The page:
Breakfast is my best meal, and I reckon it's always been
Ever since I was old enough to know what breakfast could mean.
I mind when we lived in the cabin out on the Illinoy,
Where father had took up a quarter-section when I was a boy,
I used to go for the cows as soon as it was light;
And when I started back home, before I come in sight,
I come in smell of the cabin, where mother was frying the ham,
And boiling the coffee, that reached through the air like a mile o' ba'm,
'N' I bet you I didn't wait to see what it was that the dog
Thought he'd got under the stump or inside o' the hollow log!
But I made the old cows canter till their hoof-joints cracked—you know
That dry, funny kind of a noise that the cows make when they go—
And I never stopped to wash when I got to the cabin door;
I pulled up my chair and e't like I never had e't before.
And mother she set there and watched me eat, and eat, and eat,
Like as if she couldn't give her old eyes enough of the treat;
And she split the shortened biscuit, and spread the butter between,
And let it lay there and melt, and soak and soak itself in;
And she piled up my plate with potato and ham and eggs,
Till I couldn't hold any more, or hardly stand on my legs;
And she filled me up with coffee that would float an iron wedge,
And never give way a mite, or spill a drop at the edge.
What? Well, yes, this is good coffee, too. If they don't know much,
They do know how to make coffee, I will say that for these Dutch.
But my—oh, my! It ain't the kind of coffee my mother made,
And the coffee my wife used to make would throw it clear in the shade;
And the brand of sugar-cured, canvased ham that she always used—
Well, this Westphalia stuff would simply have made her amused!
That so, heigh? I saw that you was United States as soon
As ever I heard you talk; I reckon I know the tune!
Pick it out anywhere; and you understand how I feel
About these here foreign breakfasts: breakfast is my best meal.
My! but my wife was a cook; and the breakfasts she used to get
The first years we was married, I can smell 'em and taste 'em yet:
Corn cake light as a feather, and buckwheat thin as lace
And crisp as cracklin'; and steak that you couldn't have the face
To compare any steak over here to; and chicken fried
Maryland style—I couldn't get through the bill if I tried.
And then, her waffles! My! She'd kind of slip in a few
Between the ham and the chicken—you know how women'll do—
For a sort of little surprise, and, if I was running light,
To take my fancy and give an edge to my appetite.
Done it all herself as long as we was poor, and I tell you
She liked to see me eat as well as mother used to do;
I reckon she went ahead of mother some, if the truth was known,
And everything she touched she give a taste of her own.
She was a cook, I can tell you! And after we got ahead,
And she could 'a' had a girl to do the cookin' instead,
I had the greatest time to get Momma to leave the work;
She said it made her feel like a mis'able sneak and shirk.
She didn't want daughter, though, when we did begin to keep girls,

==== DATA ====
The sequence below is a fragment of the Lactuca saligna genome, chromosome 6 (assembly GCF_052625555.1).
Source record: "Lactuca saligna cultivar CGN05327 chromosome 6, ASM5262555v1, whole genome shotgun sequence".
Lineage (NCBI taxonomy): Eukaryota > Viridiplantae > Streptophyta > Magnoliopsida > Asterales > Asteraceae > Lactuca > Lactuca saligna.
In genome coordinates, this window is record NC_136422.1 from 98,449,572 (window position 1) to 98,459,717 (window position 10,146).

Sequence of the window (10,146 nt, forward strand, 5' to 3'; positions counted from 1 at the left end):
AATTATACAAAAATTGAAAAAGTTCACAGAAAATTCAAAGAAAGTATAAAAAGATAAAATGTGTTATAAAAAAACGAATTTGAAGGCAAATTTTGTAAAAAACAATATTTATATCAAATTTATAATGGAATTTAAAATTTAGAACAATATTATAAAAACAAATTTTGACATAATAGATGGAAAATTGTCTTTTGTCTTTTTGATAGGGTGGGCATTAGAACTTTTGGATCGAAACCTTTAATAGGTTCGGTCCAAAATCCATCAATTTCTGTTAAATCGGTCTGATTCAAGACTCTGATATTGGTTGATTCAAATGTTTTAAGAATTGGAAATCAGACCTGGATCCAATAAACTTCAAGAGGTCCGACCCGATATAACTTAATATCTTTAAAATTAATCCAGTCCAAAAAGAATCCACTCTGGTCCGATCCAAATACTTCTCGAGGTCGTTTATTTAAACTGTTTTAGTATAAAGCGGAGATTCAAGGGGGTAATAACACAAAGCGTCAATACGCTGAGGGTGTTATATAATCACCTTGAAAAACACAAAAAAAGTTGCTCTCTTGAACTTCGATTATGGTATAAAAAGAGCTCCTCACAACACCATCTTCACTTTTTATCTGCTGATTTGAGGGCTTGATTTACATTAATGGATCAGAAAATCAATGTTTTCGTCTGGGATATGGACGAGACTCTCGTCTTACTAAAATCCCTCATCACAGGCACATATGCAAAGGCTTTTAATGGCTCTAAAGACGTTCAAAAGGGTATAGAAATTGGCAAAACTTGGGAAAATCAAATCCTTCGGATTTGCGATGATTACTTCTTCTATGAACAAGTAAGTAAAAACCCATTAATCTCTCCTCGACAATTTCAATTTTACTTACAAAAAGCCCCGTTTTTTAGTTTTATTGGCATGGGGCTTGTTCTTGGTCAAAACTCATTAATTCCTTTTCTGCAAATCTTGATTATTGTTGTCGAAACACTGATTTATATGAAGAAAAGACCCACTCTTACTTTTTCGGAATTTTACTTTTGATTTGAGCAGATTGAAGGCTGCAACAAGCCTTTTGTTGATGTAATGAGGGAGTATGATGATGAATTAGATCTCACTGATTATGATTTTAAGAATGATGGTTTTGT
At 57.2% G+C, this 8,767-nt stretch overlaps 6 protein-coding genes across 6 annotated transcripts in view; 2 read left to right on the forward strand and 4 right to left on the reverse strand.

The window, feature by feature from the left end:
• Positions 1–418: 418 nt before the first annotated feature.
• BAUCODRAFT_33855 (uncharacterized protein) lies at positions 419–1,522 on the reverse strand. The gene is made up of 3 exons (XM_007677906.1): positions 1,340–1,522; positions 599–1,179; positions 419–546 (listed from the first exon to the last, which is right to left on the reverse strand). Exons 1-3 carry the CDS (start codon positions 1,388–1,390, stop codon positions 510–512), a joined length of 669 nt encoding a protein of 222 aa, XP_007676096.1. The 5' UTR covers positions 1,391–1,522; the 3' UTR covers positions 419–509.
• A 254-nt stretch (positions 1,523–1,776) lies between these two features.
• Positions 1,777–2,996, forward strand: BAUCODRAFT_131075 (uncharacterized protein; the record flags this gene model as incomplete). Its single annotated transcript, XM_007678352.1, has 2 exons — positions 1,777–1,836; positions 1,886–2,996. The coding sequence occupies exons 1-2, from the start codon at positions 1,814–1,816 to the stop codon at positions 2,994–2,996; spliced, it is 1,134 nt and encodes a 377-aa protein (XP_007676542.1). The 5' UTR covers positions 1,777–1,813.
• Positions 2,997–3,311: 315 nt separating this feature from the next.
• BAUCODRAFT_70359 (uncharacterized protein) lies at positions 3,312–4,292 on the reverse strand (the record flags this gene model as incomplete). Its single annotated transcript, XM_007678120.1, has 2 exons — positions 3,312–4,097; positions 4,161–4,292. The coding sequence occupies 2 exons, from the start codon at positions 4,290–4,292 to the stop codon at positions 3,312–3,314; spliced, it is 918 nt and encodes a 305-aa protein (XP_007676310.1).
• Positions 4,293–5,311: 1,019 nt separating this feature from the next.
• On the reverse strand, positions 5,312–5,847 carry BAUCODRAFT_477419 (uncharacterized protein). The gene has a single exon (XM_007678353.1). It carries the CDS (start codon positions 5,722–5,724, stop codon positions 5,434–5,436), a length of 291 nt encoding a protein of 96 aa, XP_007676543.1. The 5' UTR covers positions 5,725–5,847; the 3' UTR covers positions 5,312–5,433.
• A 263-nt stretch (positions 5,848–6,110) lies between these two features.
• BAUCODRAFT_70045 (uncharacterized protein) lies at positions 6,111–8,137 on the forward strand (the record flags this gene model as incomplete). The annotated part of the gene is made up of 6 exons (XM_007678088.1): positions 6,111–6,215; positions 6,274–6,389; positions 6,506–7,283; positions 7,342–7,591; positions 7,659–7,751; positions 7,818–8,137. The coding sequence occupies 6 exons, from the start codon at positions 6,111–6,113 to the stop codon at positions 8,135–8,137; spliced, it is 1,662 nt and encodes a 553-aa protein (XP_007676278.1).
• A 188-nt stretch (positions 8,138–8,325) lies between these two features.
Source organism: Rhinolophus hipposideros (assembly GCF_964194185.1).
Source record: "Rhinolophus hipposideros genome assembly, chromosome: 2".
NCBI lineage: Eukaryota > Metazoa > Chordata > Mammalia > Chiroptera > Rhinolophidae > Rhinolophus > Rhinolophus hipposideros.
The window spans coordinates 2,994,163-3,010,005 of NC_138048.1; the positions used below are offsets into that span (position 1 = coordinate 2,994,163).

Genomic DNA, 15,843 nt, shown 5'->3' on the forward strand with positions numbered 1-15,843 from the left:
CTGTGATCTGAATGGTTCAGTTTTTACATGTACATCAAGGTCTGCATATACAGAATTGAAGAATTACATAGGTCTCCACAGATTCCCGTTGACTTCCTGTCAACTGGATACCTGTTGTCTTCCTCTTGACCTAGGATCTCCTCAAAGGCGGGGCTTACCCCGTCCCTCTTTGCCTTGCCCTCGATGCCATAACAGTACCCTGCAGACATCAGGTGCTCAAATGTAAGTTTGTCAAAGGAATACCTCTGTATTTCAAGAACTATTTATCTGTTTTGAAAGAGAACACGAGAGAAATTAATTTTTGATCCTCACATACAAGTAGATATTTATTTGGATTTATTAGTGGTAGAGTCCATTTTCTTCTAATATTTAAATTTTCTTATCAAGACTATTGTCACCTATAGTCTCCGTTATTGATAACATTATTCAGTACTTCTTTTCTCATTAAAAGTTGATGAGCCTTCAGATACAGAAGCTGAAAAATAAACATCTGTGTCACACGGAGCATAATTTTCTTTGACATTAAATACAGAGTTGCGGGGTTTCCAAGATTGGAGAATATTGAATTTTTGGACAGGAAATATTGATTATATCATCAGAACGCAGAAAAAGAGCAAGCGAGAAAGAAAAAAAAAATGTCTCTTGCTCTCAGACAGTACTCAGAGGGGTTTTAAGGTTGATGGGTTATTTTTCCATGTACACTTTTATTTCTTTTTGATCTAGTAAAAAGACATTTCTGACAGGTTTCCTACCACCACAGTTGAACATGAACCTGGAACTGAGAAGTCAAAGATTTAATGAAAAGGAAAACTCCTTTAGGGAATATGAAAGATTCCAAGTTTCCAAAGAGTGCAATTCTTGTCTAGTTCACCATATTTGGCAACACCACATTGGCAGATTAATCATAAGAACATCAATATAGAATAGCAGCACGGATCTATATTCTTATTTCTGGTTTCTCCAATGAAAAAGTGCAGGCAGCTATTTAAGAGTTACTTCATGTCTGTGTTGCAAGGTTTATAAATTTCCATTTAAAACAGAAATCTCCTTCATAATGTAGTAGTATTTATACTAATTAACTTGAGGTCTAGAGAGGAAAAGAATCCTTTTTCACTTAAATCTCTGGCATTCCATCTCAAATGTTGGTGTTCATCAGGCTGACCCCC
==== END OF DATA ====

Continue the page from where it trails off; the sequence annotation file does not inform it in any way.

To come in the kitchen and cook, and smell up her clo'es and curls;
But you couldn't have stopped the child, whatever you tried to do—
I reckon the gift of the cookin' was born in Girly, too.
Cook she would from the first, and we just had to let her alone;
And after she got married, and had a house of her own,
She tried to make me feel, when I come to live with her,
Like it was my house, too; and I tell you she done it, sir!
She remembered that breakfast was my best meal, and she tried
To have all I used to have, and a good deal more beside;
Grape-fruit to begin with, or melons or peaches, at least—
Husband's business took him there, and they had went to live East—
Then a Spanish macker'l, or a soft-shell crab on toast,
Or a broiled live lobster! Well, sir, I don't want to seem to boast,
But I don't believe you could have got in the whole of New York
Any such an oyster fry or sausage of country pork.
Well, I don't know what-all it means; I always lived just so—
Never drinked or smoked, and yet, here about two years ago,
I begun to run down; I ain't as young as I used to be;
And the doctors all said Carlsbad, and I reckon this is me.
But it's more like some one I've dreamt of, with all three of 'em gone!
Believe in ghosts? Well, I do. I know there are ghosts. I'm one.
Maybe I mayn't look it—I was always inclined to fat;
The doctors say that's the trouble, and very likely it's that.
This is my little grandson, and this is the oldest one
Of Girly's girls; and for all that the whole of us said and done,
She must come with grandpa when the doctors sent me off here,
To see that they didn't starve him. Ain't that about so, my dear?
She can cook, I tell you; and when we get home again
We're goin' to have something to eat; I'm just a-livin' till then.
But when I set here of a morning, and think of them that's gone—
Mother and Momma and Girly—well, I wouldn't like to let on
Before the children, but I can almost seem to see
All of 'em lookin' down, like as if they pitied me,
After the breakfasts they give me, to have me have to put up
With nothing but bread and butter, and a little mis'able cup
Of this here weak-kneed coffee! I can't tell how you feel,
But it fairly makes me sick! Breakfast is my best meal.
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